The revered mujahideen (guerilla fighters) leader Ahmad Shah Massoud - “The Lion of Panjshir” - who fought the Red Army (the Soviet Army) and the Taliban is at the top of that list among Afghans.

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Burhanuddin Rabbani, a Tajik from a province in the north, served as Afghan president from 1992 to 1996 before Kabul fell to the Taliban.

Abdullah Abdullah, former chief executive and the main peace negotiator for the previous Afghan regime, is of mixed Pashtun-Tajik ethnicity but is widely considered the latter.

A group of Afghan nationals residing in South Korea, whose family members have worked with Koreans in their home country, call for the South Korean government to rescue them during a rally outside the Foreign Ministry in Seoul, South Korea. Photo: AP

Hazara

The Hazara, believed to have origins in Central Asian and Turkic peoples, are around 10 per cent of the population and are mainly based in central Afghanistan.

They speak a Dari dialect and are predominantly Shia Muslim.

The group has faced violent oppression and discrimination in Afghanistan over both religion and ethnicity for more than a century.

A statue of Abdul Ali Mazari, who was a leader of the Hazara minority, is seen in Bamiyan valley, Afghanistan in 2011. Images circulated on social media on 18 August 2021 suggest that the statue was blown up, according to reporters citing local civilians. Mazari was killed by Taliban militants in 1995. Photo: EPA-EFE

They have also suffered massacres across various Afghan governments in recent decades, but especially under the Taliban - hardline Sunni Muslims who have usually labelled Shias heretics.

Other militants active in Afghanistan, such as the Islamic State groups, have also targeted the Hazara with deadly bomb attacks, not even sparing their schools and hospitals.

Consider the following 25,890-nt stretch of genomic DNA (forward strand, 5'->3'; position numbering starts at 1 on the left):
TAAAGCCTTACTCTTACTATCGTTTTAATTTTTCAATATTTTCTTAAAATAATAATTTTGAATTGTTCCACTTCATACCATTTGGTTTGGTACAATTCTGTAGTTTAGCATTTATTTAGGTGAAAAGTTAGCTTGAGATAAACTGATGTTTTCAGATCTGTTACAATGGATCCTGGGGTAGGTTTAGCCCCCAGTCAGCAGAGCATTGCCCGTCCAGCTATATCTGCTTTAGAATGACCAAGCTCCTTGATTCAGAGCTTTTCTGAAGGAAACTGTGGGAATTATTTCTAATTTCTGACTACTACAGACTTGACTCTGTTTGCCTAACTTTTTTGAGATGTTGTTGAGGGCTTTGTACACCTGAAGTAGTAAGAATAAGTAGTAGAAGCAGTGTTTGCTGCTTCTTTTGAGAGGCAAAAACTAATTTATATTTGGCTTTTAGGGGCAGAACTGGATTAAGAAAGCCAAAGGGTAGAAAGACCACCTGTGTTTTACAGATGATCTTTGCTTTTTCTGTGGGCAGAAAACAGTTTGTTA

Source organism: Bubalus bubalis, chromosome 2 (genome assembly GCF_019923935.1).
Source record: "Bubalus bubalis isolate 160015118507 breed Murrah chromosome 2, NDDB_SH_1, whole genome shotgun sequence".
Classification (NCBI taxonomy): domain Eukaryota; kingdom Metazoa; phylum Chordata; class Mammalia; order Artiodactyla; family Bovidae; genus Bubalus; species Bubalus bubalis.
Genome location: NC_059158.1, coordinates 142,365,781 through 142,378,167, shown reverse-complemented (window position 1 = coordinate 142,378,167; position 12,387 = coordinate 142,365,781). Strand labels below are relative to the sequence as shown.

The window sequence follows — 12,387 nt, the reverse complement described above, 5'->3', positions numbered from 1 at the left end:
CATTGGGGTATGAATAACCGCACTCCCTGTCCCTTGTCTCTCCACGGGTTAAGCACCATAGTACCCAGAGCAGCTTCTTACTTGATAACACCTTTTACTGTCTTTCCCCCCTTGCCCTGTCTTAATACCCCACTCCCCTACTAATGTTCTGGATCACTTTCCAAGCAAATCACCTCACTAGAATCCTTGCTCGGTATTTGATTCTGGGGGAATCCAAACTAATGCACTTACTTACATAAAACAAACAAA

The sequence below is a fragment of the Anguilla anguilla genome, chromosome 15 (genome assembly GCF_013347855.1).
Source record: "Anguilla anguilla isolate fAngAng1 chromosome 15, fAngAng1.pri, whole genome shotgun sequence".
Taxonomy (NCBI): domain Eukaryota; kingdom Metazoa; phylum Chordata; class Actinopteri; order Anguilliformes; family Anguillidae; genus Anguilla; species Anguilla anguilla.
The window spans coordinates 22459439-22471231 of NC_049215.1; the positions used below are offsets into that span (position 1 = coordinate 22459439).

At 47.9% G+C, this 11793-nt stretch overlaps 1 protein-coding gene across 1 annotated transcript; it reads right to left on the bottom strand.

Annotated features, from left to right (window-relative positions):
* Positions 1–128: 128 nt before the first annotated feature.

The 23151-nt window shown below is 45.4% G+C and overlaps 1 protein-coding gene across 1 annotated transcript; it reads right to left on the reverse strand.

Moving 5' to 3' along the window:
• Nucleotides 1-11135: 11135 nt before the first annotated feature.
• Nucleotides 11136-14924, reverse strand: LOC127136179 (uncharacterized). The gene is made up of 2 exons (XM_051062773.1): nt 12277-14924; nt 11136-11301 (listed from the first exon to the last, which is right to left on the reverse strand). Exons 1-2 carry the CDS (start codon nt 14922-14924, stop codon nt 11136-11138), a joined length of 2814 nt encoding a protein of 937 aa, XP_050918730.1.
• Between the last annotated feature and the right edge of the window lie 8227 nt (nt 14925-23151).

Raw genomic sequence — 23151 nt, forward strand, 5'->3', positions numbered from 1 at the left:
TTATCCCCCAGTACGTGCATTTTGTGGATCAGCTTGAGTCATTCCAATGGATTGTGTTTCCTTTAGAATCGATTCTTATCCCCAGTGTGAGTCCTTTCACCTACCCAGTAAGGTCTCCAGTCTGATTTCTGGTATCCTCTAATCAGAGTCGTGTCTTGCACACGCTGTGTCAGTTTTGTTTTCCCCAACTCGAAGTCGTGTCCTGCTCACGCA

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Afghan Uzbeks

Afghan Uzbeks are also around 10 per cent of the population, mainly based in the north of the country, close to the border with Uzbekistan.

A Turkic people, they are mainly Sunni Muslims.

The most famous, and notorious, Afghan Uzbek is the warlord Abdul Rashid Dostum, who fought with the Soviets against the mujahideen before changing sides and effectively setting up his own stronghold centred on the northern city of Mazar-i-Sharif.

On August 14, Abdul Rashid Dostum, an Afghan Uzbek army commander, former northern warlord and vice president, crossed into Uzbekistan with a group of followers, which marked his surrender in the fight for control of the northern districts. His current whereabouts are unclear. Photo: AP

He was a leading figure in the Northern Alliance that helped end Taliban rule after the US invasion of 2001, and later joined the Ghani administration as a first vice-president.

He fled to Uzbekistan when Mazar-i-Sharif fell to the Taliban this month.

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The Afghan constitution of 2004 officially recognised more than a dozen ethnicities. In addition to the four biggest groups, the nomadic Aimaq, the Turkmen and the Baloch were also listed.

Also included were the Nuristani people in the northeast of Afghanistan, who were forcibly converted to Islam in the 19th century.